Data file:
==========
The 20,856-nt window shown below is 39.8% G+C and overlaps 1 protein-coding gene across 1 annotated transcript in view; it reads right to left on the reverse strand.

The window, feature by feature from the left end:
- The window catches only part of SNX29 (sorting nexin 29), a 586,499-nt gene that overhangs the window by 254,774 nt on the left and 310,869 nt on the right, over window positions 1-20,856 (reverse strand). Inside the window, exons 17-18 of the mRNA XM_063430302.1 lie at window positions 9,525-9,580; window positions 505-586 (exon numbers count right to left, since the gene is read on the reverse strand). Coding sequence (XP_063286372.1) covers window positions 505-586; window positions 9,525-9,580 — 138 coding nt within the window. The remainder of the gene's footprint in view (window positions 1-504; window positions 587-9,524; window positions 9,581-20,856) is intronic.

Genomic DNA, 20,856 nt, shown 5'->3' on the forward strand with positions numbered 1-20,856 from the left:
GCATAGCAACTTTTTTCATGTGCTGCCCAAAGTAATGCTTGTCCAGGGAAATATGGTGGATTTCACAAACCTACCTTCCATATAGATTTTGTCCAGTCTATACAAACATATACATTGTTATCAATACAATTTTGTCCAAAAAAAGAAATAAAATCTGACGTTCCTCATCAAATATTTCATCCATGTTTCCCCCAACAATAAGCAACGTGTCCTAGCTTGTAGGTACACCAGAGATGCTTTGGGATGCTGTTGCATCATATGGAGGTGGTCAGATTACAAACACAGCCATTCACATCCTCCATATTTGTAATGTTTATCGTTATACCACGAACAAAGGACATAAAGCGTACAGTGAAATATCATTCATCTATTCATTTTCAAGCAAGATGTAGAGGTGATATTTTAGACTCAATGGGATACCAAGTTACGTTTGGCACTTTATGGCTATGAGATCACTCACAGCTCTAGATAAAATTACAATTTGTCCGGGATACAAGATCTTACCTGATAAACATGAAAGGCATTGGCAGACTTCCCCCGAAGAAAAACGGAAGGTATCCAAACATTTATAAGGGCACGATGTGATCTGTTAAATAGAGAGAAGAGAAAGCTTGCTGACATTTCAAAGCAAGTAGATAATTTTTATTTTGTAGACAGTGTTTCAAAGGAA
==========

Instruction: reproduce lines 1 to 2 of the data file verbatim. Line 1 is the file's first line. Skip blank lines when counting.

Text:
The 20,856-nt window shown below is 39.8% G+C and overlaps 1 protein-coding gene across 1 annotated transcript in view; it reads right to left on the reverse strand.

The window, feature by feature from the left end: